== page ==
As Raker investigates the crime in Yorkshire, there is a parallel story of a murder investigation in 1970’s Los Angeles.

At some point, the 2 stories do eventually converge, but I respectfully suggest that Mr. Weaver could have axed the whole American narrative and his story would not have suffered an iota. Might have benefitted by being snappier.

The total disappearance of a group of people is an interesting premise. It’s sad that Mr. Weaver squandered his idea with way too much detail, lots of it superfluous to the main narrative.


One shouldn’t especially like a book because it is based in one’s home town, should one?

Or is that lovely insider feeling of “Yes, of course, I remember that building,” or “Yes, yes, that is exactly the way it used to feel” reason enough to love a book ?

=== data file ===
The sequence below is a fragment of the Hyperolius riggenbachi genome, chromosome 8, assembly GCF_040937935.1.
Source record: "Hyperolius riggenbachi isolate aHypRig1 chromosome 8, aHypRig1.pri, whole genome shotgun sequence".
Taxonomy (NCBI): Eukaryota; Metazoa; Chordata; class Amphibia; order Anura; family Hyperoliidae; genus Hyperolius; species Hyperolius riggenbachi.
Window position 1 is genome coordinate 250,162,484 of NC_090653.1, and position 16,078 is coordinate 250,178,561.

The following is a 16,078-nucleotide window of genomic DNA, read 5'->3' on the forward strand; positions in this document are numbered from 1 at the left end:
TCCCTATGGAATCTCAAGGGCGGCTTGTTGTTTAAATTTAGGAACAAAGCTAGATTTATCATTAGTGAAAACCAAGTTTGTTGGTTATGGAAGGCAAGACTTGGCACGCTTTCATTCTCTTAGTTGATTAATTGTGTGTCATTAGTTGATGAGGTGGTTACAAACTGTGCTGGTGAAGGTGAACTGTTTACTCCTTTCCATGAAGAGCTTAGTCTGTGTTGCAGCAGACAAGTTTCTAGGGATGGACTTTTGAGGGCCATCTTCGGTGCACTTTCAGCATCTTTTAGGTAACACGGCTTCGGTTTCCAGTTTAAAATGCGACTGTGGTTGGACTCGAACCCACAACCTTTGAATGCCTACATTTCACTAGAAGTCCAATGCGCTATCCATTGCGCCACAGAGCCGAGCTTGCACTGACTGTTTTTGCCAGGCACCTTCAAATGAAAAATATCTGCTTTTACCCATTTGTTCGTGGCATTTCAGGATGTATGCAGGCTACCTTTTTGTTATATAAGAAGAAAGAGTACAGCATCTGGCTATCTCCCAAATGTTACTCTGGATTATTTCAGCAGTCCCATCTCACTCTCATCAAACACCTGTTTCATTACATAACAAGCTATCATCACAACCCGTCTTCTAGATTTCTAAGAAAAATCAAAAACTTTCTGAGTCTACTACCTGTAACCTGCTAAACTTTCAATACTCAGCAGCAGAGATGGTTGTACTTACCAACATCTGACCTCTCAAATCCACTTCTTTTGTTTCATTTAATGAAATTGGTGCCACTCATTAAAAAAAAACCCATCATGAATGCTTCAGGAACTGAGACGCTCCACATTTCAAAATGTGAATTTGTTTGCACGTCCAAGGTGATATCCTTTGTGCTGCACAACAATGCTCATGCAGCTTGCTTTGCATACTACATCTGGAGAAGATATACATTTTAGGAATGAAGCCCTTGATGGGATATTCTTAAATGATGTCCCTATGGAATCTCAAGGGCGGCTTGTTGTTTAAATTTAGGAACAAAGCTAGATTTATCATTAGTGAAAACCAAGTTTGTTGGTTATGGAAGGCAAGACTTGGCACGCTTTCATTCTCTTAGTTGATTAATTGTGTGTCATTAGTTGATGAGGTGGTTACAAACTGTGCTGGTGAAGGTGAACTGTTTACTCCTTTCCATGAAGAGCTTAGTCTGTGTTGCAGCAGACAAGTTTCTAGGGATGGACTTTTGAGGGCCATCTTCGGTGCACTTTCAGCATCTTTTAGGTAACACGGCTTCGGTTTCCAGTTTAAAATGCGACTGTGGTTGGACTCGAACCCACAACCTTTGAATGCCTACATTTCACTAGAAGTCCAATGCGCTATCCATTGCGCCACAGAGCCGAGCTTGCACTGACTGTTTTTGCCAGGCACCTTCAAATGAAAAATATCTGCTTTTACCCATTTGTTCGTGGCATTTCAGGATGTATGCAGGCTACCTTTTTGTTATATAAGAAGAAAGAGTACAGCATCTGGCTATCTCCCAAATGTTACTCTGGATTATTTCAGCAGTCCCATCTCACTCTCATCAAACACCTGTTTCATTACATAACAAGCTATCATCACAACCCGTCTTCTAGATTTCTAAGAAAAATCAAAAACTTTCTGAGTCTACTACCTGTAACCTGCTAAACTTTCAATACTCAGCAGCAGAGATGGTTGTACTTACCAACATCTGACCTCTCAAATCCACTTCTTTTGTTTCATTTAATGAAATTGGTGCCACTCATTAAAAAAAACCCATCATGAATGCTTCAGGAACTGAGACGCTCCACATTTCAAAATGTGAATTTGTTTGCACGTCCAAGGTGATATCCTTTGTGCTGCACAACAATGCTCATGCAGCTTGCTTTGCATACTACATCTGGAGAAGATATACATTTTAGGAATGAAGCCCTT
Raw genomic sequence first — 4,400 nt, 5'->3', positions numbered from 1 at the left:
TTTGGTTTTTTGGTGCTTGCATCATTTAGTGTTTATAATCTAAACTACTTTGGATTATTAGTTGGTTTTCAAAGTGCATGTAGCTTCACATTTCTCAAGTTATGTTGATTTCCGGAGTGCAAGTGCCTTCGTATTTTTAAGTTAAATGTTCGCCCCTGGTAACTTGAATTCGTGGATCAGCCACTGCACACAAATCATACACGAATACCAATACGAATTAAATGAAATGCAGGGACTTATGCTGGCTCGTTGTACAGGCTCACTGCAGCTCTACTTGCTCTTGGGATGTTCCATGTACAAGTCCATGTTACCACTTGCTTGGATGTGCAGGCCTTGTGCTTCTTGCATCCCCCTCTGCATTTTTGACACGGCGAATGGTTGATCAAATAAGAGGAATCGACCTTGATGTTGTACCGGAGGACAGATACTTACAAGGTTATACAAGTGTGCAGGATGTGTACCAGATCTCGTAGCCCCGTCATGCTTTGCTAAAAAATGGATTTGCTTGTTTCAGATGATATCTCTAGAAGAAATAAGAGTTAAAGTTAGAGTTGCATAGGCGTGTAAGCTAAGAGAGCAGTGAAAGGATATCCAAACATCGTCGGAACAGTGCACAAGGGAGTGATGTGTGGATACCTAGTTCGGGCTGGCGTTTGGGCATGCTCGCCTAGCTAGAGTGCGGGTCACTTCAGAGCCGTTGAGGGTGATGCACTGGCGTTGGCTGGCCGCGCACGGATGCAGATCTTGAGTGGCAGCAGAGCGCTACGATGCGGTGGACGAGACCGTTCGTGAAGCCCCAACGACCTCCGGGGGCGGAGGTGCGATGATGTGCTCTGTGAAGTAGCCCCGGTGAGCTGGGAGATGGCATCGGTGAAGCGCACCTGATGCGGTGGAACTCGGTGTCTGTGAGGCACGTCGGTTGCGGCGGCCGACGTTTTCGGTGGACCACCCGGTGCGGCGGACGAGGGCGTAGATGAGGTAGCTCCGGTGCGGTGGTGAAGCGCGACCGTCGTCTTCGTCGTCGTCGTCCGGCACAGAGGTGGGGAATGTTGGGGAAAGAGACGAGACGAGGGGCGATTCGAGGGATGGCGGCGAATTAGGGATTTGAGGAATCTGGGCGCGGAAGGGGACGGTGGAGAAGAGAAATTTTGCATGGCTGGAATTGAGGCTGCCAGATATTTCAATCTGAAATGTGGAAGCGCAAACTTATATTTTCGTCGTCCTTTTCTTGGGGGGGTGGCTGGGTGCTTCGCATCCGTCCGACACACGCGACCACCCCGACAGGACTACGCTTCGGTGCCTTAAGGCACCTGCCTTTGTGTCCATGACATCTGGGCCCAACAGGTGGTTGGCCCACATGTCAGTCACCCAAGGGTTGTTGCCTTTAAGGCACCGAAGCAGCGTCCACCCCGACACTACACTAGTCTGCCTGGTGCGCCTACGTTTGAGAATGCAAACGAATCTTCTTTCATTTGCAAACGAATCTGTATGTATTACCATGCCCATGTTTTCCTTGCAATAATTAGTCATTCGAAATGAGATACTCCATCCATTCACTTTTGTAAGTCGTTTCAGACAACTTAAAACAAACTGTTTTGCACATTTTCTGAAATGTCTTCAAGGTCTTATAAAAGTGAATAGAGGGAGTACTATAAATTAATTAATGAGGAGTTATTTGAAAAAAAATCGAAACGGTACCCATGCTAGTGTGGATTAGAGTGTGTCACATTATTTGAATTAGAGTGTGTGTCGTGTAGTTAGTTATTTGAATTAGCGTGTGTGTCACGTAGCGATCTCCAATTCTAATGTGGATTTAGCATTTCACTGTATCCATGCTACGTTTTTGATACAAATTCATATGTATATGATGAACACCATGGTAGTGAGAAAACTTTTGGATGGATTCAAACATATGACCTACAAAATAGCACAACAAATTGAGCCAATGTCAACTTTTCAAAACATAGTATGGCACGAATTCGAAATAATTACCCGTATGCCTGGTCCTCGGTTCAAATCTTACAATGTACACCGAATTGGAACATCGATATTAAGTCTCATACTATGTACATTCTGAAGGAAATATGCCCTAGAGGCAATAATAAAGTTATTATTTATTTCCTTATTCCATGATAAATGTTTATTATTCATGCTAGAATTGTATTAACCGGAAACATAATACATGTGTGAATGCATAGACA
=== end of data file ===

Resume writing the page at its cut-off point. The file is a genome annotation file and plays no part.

Oh, the latter, I feel.

Already a fan of Kate Atkinson (albeit a new fan), her 2010 novel “Started early, Took my Dog” was a wonderful follow-on read.

Set in her (and your reviewer’s) beloved Yorkshire, the book is funny and moving and exciting and well-written, and Leeds has possibly never had such eloquent prose ever written about it.

Ms Atkinson is a skilled weaver together of different stories.  There is Jackson Brodie, the ultimate thinking woman’s thinking man –  battle scarred, fragile inside, but on the outside as tough as the Yorkshire moors.

There is Tracy Waterhouse, whose journey of self discovery is funny and moving and fraught with dangers.